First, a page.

Tracing The Origins Of Caesar Salad
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If there's one thing we can say about it, it's that it's a good salad. Crisp and crisp, pleasantly creamy. The Caesar salad is a deceptively straightforward dish that may be found on menus at restaurants all around the world. What do we know about this delectable delicacy, though? And as Julius Caesar the one who actually invented it? We're dishing up a little history of this popular salad today.

Caesar salad can be eaten as an appetiser or a side dish; it can also be made into a full meal by adding lean protein, such as grilled chicken. It's a flavourful, substantial dish that goes well with any season. This salad comes in a variety of forms, but the traditional dish is a perennial favourite. It is easy to prepare and consistently produces great results.

Romaine lettuce, croutons, Parmesan cheese, and Caesar dressing are the ingredients in a Caesar salad. Olive oil, lemon juice, Worcestershire sauce, Dijon mustard, and garlic are the main ingredients in the dressing. Tip: Avoid the wobbly cheese. In this dish, shaved Parmesan significantly improves both the look and flavour. There are many various variants of Caesar salad, but some of our favourites include bacon bits, grilled fish, and our own handcrafted, buttery, seasoned croutons. You can't go wrong, so feel free to add your own unique ingredients and get creative.

The History Of This Salad

After hearing the name of the famous Caesar Salad, it is easy to believe that the salad was named after a famous Roman Emperor, but in fact, Caesar Cardini, an Italian immigrant restaurateur, was the salad's namesake. According to his daughter Rosa, Caesar Cardini created the salad in 1924 at his Tijuana Restaurant, a popular gathering place for American tourists and celebrities looking to party during Prohibition. In order to make the renowned Caesar salad, it is said that Cardini mixed together some leftovers, including romaine lettuce, olive oil, a raw egg, garlic, Parmesan cheese, and Worcestershire sauce, during the hectic Fourth of July weekend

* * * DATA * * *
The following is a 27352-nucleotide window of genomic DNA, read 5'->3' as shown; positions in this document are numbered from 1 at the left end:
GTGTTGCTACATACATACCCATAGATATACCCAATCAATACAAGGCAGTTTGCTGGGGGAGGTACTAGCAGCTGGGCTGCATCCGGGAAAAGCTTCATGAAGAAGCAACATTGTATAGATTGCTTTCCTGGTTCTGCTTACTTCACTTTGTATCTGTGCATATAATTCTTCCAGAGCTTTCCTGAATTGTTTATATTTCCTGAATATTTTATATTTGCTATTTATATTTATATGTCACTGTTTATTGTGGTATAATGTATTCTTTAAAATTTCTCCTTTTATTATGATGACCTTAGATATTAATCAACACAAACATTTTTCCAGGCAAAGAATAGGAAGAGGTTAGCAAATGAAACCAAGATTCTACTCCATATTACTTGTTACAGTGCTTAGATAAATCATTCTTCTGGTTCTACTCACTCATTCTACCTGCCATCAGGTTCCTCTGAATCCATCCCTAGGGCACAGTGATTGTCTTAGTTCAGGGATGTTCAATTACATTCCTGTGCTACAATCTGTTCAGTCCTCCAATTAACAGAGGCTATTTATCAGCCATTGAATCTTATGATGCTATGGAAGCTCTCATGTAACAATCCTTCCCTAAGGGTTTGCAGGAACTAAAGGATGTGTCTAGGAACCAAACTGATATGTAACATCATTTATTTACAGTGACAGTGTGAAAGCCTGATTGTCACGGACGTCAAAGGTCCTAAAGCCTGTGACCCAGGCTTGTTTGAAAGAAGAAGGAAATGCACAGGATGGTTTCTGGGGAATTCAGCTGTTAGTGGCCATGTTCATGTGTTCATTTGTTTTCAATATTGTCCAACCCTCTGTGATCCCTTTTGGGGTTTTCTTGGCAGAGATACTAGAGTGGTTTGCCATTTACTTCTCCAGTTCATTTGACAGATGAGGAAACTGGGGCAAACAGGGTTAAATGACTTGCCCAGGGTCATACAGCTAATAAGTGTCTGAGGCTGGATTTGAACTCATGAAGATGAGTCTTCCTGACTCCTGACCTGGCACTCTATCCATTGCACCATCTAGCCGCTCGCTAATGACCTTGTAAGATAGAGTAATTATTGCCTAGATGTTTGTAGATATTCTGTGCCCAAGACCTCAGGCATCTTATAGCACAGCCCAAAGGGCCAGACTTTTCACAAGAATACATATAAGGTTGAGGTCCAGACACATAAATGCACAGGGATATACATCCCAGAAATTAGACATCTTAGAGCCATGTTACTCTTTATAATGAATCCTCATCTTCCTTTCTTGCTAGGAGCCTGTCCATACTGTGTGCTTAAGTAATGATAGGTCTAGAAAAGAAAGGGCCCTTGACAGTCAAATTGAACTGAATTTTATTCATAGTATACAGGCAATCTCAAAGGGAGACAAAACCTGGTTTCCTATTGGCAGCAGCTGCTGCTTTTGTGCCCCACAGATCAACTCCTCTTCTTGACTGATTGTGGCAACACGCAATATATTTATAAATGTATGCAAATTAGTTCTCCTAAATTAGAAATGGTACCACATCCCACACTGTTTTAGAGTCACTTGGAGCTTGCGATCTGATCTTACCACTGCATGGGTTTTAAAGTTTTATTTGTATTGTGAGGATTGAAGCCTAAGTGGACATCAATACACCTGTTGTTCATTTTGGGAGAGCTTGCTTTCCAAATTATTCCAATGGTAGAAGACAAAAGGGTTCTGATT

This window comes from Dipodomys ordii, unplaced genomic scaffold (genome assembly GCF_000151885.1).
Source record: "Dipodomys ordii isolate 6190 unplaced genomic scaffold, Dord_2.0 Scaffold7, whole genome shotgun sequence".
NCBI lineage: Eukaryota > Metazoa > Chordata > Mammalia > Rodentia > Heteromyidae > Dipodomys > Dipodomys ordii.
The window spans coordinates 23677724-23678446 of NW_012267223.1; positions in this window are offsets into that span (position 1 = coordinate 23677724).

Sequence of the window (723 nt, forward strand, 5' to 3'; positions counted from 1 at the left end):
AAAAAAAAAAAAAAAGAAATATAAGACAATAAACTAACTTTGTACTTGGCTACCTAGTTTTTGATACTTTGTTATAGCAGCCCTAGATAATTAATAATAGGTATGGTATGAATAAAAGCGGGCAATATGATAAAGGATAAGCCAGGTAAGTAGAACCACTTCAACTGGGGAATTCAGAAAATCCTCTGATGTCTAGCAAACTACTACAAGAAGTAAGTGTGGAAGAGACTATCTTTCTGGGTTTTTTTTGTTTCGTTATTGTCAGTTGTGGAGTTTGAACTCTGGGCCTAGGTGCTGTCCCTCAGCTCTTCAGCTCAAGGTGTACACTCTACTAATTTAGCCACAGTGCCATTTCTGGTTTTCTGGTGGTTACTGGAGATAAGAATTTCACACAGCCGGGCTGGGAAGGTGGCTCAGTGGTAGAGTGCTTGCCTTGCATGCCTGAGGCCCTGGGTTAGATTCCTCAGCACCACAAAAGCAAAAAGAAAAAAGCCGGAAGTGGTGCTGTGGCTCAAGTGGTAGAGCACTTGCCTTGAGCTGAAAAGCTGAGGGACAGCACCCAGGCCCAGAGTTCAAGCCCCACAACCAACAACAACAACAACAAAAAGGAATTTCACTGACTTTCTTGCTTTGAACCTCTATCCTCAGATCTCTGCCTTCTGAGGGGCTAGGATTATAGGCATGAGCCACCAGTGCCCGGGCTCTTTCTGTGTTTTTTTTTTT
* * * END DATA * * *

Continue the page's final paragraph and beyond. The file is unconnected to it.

There is some disagreement about the said story from many other sources. It is said that Alex, an Italian WWI flyer, claims to have invented the salad and given it the name Aviator salad, but some other sources state that Alex named it after his brother Caesar. According to a few accounts, an employee by the name of Livio Santini claimed that the salad was truly his Italian mother's recipe.

Legendary American chef Julia Child recalls her visit to Cardini's restaurant in the 1920s, which is mentioned in her 1975 cookbook, From Julia Child's Kitchen. The salad was being made at the table. In the 1930s, the top chefs of the International Society of Epicures in Paris chose the Caesar Salad as the "best recipe to originate from the Americas in fifty years."